Despite being relatively anonymous for most of her life, Lula Chamberlain's artwork is notable for both its scale and use of new technologies. A pioneer within the fields of new media, digital fabrication, art installation, video art and conceptual art as well, Chamberlain's use of unconventional materials helped inform her contemporaries as to the many possibilities that lay within the use of technology to extend traditional art, even while she took great pains to hide her identity or fabricate her life story (leading to so much confusion that she was once deemed a fictional artist).
Some saw her work as a reaction to the simplicity of land art and minimalism but Chamberlain stated, "Ever since I was a child I have been fascinated by the endless oscillation of meaning of even the most simple forms. Likewise in my work, momentary forms become reconfigured through emergent and repetitive practice causing the viewer to be left with a hymn to the outposts of our future."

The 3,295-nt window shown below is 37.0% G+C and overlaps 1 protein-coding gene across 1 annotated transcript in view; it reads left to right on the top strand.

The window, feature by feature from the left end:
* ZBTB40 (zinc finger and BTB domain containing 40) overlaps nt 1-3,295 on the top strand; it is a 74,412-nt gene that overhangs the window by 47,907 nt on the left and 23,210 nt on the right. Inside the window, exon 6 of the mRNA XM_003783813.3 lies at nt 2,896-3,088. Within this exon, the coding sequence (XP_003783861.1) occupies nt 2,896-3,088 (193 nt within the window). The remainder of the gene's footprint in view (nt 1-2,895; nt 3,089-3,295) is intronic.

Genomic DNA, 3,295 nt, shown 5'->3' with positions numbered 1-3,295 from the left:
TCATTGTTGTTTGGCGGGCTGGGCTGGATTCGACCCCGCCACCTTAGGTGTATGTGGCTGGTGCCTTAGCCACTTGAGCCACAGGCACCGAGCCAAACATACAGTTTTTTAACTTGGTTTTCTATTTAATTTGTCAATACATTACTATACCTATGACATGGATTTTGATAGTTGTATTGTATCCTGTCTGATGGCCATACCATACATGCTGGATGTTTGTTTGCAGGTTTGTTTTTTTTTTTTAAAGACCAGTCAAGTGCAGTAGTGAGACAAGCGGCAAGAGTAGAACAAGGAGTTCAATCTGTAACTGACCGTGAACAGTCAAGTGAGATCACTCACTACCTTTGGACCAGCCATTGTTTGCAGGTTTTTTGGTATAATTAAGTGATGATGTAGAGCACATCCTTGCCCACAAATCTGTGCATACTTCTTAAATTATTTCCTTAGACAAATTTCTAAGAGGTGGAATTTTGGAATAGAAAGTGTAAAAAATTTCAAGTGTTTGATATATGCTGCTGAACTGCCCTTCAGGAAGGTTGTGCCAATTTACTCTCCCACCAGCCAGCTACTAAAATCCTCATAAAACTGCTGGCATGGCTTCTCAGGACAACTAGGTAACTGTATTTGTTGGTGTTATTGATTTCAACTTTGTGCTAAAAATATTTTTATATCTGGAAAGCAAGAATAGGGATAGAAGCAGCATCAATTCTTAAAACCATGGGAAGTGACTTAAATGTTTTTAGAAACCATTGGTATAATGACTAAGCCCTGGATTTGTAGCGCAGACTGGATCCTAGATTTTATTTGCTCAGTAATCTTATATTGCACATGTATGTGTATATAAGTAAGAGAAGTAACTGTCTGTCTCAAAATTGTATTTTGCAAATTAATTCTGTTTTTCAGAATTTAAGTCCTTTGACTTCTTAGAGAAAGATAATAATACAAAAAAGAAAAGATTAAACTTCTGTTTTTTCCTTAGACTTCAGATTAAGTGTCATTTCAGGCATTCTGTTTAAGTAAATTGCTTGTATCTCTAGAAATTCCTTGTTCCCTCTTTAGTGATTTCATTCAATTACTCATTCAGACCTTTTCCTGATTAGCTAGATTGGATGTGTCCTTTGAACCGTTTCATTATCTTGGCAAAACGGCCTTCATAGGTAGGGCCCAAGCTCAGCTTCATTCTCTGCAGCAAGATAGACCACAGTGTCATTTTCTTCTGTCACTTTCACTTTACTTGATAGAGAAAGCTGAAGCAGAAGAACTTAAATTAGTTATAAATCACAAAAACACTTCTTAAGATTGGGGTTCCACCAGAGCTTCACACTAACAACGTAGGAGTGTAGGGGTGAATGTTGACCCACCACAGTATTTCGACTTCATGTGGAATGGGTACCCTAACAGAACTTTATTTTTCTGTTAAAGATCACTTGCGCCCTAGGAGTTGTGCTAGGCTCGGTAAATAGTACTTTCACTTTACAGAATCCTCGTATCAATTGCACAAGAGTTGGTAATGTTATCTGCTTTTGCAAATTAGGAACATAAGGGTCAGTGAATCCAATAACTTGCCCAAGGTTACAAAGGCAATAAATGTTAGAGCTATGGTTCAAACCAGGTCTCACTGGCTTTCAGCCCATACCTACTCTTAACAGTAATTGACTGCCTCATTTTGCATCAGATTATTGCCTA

While in her post-graduate studies, Chamberlain visited several regions within Mexico, becoming enamored with the vibrant and refreshing art scene she found there. Returning throughout her life, Chamberlain found strength in symbols of the wild horse and of the visage, icons that repeat through several of her works. With influences as diverse as Nietzsche and John Lennon, Chamberlain struck out on her own in a quest to create artwork that explores relationship and desire through early forms of digital community. Her work Visage was one of the first to explore artificial identity. Pre-dating the internet by several decades, one can only imagine Chamberlain's contribution to today's networked culture if only she had been alive to experience it.
Text from cached screenshot of a Geocities homepage dedicated to Lula Chamberlain. It is very difficult to find information about her online. This website was last updated in 1996.
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